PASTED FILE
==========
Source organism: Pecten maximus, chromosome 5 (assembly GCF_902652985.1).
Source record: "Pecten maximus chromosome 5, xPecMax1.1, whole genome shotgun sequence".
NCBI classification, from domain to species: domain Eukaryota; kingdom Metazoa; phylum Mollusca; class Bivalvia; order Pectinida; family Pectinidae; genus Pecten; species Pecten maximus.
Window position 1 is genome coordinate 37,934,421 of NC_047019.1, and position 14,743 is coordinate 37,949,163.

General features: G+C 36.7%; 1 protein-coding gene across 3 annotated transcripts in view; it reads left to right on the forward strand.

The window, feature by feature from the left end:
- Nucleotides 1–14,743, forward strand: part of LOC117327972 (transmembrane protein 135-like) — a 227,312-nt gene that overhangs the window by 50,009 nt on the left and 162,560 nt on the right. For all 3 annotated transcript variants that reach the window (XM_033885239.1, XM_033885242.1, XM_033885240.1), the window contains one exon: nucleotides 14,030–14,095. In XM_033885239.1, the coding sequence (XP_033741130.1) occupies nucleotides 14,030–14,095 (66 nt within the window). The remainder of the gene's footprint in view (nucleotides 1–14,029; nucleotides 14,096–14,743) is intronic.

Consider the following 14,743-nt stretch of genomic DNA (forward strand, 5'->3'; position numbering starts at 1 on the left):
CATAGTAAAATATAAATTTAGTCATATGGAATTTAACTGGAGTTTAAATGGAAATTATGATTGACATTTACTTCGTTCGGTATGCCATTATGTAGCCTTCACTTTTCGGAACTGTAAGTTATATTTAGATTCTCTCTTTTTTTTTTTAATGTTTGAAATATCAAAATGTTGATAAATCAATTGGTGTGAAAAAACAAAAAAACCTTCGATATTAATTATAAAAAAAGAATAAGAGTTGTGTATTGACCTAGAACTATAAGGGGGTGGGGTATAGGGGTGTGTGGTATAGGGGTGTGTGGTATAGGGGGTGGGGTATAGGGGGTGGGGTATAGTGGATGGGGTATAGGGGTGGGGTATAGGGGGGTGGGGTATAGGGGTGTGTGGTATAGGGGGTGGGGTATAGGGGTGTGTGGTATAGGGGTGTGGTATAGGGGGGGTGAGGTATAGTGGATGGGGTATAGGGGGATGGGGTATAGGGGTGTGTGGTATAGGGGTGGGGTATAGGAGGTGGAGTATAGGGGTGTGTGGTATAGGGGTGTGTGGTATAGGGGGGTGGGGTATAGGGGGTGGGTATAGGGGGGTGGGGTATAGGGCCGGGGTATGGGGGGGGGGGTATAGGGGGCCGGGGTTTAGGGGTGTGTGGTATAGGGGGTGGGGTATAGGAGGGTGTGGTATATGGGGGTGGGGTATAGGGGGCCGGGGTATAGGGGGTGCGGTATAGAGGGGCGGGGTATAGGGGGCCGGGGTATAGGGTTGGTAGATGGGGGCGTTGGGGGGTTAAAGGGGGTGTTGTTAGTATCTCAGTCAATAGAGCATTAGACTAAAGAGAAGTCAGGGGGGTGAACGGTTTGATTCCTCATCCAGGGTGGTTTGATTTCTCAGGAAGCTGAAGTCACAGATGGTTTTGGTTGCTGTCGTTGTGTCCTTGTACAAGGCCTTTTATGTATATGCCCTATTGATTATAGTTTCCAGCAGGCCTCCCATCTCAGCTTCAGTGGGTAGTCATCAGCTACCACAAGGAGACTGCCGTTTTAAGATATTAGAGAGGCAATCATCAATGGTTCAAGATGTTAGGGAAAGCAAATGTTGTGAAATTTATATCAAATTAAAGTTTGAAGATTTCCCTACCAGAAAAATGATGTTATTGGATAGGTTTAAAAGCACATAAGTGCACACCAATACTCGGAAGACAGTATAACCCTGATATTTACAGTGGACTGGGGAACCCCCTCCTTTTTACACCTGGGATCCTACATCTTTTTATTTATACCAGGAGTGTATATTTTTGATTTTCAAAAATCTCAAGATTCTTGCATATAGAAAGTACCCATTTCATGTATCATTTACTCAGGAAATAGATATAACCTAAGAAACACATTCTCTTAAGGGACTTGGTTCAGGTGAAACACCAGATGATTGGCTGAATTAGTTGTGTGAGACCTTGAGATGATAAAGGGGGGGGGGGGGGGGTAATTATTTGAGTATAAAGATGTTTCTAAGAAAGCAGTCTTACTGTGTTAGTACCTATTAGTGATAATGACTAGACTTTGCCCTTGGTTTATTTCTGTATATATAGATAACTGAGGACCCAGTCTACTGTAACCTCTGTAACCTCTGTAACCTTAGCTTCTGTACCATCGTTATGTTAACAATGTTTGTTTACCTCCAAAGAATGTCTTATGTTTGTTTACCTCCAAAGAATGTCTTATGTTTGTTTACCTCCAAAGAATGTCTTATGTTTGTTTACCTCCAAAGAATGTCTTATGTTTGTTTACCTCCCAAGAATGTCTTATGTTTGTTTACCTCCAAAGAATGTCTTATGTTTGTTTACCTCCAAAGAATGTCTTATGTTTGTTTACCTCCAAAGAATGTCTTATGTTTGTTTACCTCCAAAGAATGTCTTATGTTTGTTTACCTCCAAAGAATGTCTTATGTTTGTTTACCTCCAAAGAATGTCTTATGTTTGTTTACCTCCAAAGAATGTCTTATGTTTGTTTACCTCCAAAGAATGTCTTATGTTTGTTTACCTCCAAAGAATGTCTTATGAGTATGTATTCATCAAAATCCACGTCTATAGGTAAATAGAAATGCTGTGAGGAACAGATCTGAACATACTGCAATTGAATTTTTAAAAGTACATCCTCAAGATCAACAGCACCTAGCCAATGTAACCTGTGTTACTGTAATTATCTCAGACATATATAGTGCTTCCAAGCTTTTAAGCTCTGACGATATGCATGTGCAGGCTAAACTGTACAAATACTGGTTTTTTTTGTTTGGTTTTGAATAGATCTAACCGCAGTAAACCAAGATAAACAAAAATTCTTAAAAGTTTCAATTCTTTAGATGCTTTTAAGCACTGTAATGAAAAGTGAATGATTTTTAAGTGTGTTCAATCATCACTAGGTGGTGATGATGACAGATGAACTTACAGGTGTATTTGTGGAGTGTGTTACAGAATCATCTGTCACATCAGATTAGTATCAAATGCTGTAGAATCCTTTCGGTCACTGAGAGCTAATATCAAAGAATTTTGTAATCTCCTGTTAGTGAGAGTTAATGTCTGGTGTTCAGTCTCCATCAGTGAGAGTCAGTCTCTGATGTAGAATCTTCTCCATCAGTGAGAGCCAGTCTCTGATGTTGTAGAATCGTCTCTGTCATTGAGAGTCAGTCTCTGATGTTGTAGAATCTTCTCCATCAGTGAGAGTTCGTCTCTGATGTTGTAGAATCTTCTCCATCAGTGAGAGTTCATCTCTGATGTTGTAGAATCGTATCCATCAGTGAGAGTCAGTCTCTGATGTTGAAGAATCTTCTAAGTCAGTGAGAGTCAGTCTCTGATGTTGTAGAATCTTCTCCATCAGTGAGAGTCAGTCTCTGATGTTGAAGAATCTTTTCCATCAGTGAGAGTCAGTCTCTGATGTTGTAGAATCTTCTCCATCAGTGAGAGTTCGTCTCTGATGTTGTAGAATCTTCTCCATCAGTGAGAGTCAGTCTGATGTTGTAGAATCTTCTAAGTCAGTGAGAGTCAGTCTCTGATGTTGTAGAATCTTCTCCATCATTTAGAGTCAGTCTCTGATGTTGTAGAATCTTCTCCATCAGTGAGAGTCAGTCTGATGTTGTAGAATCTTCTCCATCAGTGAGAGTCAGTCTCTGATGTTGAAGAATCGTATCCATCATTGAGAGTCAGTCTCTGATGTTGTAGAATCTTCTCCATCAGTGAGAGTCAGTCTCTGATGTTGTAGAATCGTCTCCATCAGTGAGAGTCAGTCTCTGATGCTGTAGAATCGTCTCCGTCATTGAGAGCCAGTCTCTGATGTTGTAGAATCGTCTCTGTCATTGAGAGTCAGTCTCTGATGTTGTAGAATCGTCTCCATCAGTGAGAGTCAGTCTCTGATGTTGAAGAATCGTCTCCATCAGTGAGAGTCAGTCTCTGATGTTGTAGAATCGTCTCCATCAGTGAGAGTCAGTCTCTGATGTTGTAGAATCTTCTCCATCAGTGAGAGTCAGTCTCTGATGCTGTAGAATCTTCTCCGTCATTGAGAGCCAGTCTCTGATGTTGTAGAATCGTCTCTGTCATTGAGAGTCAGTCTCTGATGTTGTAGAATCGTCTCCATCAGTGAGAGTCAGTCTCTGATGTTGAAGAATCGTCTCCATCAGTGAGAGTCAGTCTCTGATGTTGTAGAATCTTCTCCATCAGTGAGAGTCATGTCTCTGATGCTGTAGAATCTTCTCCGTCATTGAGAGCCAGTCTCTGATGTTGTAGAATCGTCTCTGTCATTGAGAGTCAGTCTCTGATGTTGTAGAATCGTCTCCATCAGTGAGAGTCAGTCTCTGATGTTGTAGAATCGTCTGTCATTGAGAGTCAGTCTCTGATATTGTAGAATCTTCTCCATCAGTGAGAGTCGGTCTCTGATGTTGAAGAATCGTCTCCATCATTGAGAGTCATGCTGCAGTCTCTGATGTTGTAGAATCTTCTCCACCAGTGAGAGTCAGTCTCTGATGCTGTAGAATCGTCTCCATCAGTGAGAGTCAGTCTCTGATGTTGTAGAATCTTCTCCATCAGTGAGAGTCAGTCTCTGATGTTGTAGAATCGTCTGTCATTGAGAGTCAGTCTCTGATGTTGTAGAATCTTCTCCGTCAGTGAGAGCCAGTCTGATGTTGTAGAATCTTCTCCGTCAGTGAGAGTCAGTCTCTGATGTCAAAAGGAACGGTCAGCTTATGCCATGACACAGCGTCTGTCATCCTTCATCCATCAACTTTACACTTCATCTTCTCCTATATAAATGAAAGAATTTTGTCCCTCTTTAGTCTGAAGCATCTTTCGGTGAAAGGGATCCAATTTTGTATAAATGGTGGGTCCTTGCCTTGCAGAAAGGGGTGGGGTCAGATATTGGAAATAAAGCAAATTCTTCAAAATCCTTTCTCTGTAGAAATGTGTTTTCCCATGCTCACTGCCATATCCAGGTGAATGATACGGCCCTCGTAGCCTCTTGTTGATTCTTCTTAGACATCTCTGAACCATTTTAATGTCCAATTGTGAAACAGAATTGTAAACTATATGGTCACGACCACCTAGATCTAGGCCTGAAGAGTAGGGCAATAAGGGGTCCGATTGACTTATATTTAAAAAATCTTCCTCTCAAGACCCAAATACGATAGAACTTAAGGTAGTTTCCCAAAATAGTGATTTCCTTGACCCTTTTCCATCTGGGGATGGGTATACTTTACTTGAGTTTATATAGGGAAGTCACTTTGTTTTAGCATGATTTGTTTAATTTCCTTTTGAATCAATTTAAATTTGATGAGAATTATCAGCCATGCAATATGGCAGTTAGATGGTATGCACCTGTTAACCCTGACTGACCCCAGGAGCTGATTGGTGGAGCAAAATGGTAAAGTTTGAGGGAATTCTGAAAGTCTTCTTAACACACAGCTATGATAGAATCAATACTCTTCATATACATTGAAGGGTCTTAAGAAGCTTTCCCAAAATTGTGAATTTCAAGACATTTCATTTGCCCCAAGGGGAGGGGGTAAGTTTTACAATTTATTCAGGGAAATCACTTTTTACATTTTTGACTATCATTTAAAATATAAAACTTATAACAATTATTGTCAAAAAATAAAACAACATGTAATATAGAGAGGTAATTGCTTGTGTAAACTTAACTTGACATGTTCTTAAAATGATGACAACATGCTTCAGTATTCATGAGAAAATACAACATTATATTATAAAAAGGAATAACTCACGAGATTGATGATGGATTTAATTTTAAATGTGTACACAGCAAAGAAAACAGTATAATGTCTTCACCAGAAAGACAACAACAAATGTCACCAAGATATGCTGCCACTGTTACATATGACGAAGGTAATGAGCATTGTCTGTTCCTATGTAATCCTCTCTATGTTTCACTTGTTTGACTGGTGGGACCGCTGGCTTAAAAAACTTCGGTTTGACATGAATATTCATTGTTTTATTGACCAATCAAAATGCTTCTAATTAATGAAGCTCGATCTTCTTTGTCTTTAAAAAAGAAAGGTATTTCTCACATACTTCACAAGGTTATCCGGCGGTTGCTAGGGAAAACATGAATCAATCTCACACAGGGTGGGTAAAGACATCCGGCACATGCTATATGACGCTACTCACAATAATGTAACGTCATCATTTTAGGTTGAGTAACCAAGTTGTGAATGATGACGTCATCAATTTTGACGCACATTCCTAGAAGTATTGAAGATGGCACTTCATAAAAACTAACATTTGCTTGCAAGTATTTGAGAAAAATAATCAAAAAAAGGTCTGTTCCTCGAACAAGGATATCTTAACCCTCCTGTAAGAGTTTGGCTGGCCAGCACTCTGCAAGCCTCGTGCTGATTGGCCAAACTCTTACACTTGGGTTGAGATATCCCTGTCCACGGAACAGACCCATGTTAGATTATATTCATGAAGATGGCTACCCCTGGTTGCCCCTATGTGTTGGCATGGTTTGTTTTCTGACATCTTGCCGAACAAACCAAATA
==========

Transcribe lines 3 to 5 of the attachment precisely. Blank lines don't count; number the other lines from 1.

NCBI classification, from domain to species: domain Eukaryota; kingdom Metazoa; phylum Mollusca; class Bivalvia; order Pectinida; family Pectinidae; genus Pecten; species Pecten maximus.
Window position 1 is genome coordinate 37,934,421 of NC_047019.1, and position 14,743 is coordinate 37,949,163.

General features: G+C 36.7%; 1 protein-coding gene across 3 annotated transcripts in view; it reads left to right on the forward strand.